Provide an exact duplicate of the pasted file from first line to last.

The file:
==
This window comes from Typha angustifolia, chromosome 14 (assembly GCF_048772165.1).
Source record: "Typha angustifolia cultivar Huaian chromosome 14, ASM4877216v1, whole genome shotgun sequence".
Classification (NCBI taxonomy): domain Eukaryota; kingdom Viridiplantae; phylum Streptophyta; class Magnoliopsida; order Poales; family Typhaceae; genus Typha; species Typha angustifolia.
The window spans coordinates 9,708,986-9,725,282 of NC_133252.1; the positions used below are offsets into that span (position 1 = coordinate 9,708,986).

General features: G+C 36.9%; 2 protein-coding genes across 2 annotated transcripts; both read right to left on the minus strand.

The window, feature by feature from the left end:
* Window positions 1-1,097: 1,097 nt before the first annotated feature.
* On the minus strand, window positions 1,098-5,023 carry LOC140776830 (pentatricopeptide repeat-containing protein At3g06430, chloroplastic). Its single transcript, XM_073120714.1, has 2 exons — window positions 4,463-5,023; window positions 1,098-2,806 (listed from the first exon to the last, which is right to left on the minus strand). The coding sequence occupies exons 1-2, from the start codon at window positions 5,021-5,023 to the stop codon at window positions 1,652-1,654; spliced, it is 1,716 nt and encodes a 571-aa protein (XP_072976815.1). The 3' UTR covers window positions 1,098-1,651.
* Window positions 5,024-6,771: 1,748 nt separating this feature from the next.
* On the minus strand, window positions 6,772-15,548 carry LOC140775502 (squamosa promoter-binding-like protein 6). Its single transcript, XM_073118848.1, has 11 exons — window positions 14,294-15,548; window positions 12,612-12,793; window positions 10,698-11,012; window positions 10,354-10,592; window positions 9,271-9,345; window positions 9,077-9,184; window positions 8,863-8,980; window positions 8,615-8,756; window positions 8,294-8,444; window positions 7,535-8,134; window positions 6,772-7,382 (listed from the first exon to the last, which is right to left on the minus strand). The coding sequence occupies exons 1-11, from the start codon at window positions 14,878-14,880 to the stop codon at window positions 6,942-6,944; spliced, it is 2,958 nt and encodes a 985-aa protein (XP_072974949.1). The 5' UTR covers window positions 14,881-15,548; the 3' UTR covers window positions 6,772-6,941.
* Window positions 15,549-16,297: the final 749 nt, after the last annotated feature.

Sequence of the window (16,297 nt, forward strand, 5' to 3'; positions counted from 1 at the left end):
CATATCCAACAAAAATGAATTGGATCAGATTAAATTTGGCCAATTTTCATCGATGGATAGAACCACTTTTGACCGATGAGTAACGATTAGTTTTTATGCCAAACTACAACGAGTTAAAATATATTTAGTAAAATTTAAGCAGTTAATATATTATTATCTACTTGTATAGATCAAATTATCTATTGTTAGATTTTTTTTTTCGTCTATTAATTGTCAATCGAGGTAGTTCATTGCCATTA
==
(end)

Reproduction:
This window comes from Typha angustifolia, chromosome 14 (assembly GCF_048772165.1).
Source record: "Typha angustifolia cultivar Huaian chromosome 14, ASM4877216v1, whole genome shotgun sequence".
Classification (NCBI taxonomy): domain Eukaryota; kingdom Viridiplantae; phylum Streptophyta; class Magnoliopsida; order Poales; family Typhaceae; genus Typha; species Typha angustifolia.
The window spans coordinates 9,708,986-9,725,282 of NC_133252.1; the positions used below are offsets into that span (position 1 = coordinate 9,708,986).

General features: G+C 36.9%; 2 protein-coding genes across 2 annotated transcripts; both read right to left on the minus strand.

The window, feature by feature from the left end:
* Window positions 1-1,097: 1,097 nt before the first annotated feature.
* On the minus strand, window positions 1,098-5,023 carry LOC140776830 (pentatricopeptide repeat-containing protein At3g06430, chloroplastic). Its single transcript, XM_073120714.1, has 2 exons — window positions 4,463-5,023; window positions 1,098-2,806 (listed from the first exon to the last, which is right to left on the minus strand). The coding sequence occupies exons 1-2, from the start codon at window positions 5,021-5,023 to the stop codon at window positions 1,652-1,654; spliced, it is 1,716 nt and encodes a 571-aa protein (XP_072976815.1). The 3' UTR covers window positions 1,098-1,651.
* Window positions 5,024-6,771: 1,748 nt separating this feature from the next.
* On the minus strand, window positions 6,772-15,548 carry LOC140775502 (squamosa promoter-binding-like protein 6). Its single transcript, XM_073118848.1, has 11 exons — window positions 14,294-15,548; window positions 12,612-12,793; window positions 10,698-11,012; window positions 10,354-10,592; window positions 9,271-9,345; window positions 9,077-9,184; window positions 8,863-8,980; window positions 8,615-8,756; window positions 8,294-8,444; window positions 7,535-8,134; window positions 6,772-7,382 (listed from the first exon to the last, which is right to left on the minus strand). The coding sequence occupies exons 1-11, from the start codon at window positions 14,878-14,880 to the stop codon at window positions 6,942-6,944; spliced, it is 2,958 nt and encodes a 985-aa protein (XP_072974949.1). The 5' UTR covers window positions 14,881-15,548; the 3' UTR covers window positions 6,772-6,941.
* Window positions 15,549-16,297: the final 749 nt, after the last annotated feature.

Sequence of the window (16,297 nt, forward strand, 5' to 3'; positions counted from 1 at the left end):
CATATCCAACAAAAATGAATTGGATCAGATTAAATTTGGCCAATTTTCATCGATGGATAGAACCACTTTTGACCGATGAGTAACGATTAGTTTTTATGCCAAACTACAACGAGTTAAAATATATTTAGTAAAATTTAAGCAGTTAATATATTATTATCTACTTGTATAGATCAAATTATCTATTGTTAGATTTTTTTTTTCGTCTATTAATTGTCAATCGAGGTAGTTCATTGCCATTA